Protest over H.J.R. 10

“Mascots and logos make these stereotypes of people and it can separate, it can marginalize, it can confuse, intimidate and harm our American Indian children and create barriers to their learning,” said Eileen Tinhorn Quintana, program manager of the Nebo Title VI Education Program in Nebo School District and a proud Navajo woman.

Quintana was asked to give the opening prayer at a protest that occurred on Jan. 25, 2020. She stood in front of various members of American Indian tribes and their allies that gathered on the steps of the capitol, some holding signs reading “We are not mascots!”

They were protesting Utah Representative Rex Shipp’s support of bill H.J.R. 10 that would encourage the use of American Indian names, images and symbols unless there is a consensus among the individual Native American people that the mascot should be taken away. 

In addition to the effects these mascots have on American Indian youth, Quintana also spoke about this “culturally abusive behavior” and its propagation of false stereotypes of entire tribes.

“Our pictures are who we are. Part of our biggest misunderstandings and stereotypes are because of lack of information. We only make up a little over 1% of the population. That makes it harder for us to get out accurate information. When you have people who are non-native like Shipp saying that they want the right to use our pictures … in whatever manner they want, that’s not right,” Quintana said.

Quintana said she was grateful to be surrounded by peers, family, tribal presidents and allies. However, she was disappointed to not see the faces of legislators in the crowd.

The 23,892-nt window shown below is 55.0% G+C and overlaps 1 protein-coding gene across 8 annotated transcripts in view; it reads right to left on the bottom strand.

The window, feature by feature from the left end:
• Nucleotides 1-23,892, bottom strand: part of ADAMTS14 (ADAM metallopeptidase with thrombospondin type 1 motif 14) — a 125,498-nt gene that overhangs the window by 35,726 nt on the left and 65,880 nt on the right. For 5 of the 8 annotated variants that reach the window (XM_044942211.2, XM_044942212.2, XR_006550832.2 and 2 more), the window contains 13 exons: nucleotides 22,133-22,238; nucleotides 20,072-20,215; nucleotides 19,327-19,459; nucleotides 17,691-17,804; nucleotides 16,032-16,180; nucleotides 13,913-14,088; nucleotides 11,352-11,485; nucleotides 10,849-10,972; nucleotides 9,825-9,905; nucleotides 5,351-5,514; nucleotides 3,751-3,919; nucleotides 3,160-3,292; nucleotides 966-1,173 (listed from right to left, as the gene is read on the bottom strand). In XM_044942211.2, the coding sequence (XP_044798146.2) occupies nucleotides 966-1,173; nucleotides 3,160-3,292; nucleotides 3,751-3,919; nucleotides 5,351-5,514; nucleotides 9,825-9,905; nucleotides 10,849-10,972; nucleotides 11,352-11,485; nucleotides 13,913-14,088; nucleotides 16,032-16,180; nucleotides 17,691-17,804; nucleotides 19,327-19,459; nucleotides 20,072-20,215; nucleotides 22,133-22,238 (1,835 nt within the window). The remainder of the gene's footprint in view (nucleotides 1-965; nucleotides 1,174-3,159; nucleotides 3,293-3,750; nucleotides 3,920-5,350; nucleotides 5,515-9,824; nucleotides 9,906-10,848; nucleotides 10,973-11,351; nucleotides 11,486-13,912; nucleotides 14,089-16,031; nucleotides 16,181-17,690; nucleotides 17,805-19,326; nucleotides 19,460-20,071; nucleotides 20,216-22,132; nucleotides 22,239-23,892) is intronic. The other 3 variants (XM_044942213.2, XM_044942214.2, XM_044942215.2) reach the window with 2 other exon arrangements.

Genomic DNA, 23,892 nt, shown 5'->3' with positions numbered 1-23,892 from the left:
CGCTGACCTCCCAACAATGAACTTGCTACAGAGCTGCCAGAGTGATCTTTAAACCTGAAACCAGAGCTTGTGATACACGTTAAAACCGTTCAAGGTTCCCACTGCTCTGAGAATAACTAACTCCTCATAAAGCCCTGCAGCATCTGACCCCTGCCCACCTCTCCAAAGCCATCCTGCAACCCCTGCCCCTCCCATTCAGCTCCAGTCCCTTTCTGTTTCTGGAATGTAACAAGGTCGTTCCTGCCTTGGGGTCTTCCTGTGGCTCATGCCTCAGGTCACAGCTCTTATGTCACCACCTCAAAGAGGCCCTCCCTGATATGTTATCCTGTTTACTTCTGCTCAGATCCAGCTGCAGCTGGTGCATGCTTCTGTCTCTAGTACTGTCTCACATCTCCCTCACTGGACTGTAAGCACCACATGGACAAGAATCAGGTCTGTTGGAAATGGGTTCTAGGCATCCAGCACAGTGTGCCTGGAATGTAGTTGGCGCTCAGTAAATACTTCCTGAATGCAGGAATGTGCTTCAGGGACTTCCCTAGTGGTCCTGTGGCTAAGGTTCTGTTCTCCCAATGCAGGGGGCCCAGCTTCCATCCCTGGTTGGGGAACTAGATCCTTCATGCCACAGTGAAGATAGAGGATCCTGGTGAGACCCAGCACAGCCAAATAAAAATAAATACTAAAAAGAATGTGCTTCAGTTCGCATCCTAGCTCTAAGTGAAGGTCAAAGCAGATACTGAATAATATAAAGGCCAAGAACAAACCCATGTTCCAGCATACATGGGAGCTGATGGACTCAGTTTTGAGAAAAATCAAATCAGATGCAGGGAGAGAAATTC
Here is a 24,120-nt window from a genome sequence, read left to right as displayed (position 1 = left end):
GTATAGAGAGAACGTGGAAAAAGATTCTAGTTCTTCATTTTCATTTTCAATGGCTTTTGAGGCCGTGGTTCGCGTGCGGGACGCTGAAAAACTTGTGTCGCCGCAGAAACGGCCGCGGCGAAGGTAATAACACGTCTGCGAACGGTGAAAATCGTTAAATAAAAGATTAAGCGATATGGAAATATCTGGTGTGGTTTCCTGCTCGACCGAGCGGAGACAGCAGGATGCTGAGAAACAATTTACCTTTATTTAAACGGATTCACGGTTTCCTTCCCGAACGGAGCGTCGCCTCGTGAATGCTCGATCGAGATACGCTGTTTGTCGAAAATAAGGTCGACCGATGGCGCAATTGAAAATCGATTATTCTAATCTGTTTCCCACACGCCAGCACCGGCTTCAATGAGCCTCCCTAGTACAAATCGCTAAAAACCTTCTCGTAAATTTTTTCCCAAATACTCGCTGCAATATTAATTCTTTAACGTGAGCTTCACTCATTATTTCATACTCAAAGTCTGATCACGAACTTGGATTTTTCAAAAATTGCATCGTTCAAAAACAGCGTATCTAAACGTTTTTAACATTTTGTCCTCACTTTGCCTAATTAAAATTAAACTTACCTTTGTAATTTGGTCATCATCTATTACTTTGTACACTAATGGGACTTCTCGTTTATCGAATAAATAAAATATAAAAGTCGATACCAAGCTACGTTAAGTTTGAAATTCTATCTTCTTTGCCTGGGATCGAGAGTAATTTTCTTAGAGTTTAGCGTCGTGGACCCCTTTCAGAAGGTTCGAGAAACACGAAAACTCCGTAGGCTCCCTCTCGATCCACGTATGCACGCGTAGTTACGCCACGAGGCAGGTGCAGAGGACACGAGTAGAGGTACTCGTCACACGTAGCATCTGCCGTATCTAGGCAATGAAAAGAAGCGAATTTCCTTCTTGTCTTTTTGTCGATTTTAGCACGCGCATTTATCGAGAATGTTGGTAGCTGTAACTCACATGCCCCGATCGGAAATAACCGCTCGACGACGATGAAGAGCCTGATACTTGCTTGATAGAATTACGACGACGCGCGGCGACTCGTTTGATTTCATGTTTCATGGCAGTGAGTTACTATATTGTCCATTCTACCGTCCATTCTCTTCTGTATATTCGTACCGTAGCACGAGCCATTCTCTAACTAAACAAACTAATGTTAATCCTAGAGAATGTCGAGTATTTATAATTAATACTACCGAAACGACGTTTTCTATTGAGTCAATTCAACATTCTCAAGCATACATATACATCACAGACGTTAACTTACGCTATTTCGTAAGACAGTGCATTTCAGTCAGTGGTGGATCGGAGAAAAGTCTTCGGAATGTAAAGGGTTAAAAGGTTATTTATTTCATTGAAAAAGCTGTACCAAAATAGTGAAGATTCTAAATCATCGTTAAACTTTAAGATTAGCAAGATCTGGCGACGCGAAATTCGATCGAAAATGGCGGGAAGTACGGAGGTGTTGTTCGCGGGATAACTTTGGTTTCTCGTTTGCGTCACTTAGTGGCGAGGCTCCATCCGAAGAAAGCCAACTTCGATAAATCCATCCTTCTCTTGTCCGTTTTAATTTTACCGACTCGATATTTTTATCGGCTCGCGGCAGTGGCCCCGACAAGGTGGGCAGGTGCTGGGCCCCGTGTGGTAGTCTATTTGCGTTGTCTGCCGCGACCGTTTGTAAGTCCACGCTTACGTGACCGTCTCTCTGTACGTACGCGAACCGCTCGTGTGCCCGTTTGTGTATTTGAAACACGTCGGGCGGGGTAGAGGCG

“Who I didn’t see were leaders like the mayor. That would have been nice to have heard and seen our representatives, the ones that are supposed to represent and listen to our voices so that they can represent us in making laws. I would have liked to have seen more of them,” Quintana said.

She often tells her students about the meaning of being “five-fingered”: “It doesn’t matter what nation you come from, it doesn’t matter what color your skin is, it doesn’t matter what language you speak, it is all human. We are all from one tribe here on the globe,” Quintana said. 

Using this concept of being five-fingered to share her hopes for a more unified future, she believes that in order to create lasting change that will improve the lives of seven generations down the line, it is necessary to respect one another and unite.

“I am very proud to be American Indian. Our history is one of cultural persistence, creative adaptation, renewal and resilience,” Quintana said.

She considers the protest to be a success because they were able to amplify the voices of those affected — American Indians spoke out against a bill that would directly affect them. 

“A lot of people will say ‘But we’re honoring you Indians, you should feel honored.’ No. It is not an honoring. It’s a mockery of our cultures,” she said.

“H.J.R. 10 was a subtle example of how colonialism is still alive in 2020. It attempted to solidify racism by appealing to the emotional ties of immigrants/European settlers and ignoring the continued psychological violence on the original peoples to whose land they occupy,” said Carl Moore, chairman of Peaceful Advocates for Native American Dialogue and Organizing Support, who was in charge of organizing the protest.

The bill has been killed for the time being. “It was a victory indeed. I do appreciate that Rep. Shipp was willing to listen to indigenous leadership and I hope that his said motivation of using this bill as an educational tool can be turned to an educational tool recommended by the local indigenous people themselves,” Moore said. “I am a strong believer in respecting all beings and being able to sacrifice some comforts in order to give respect and honor to others.”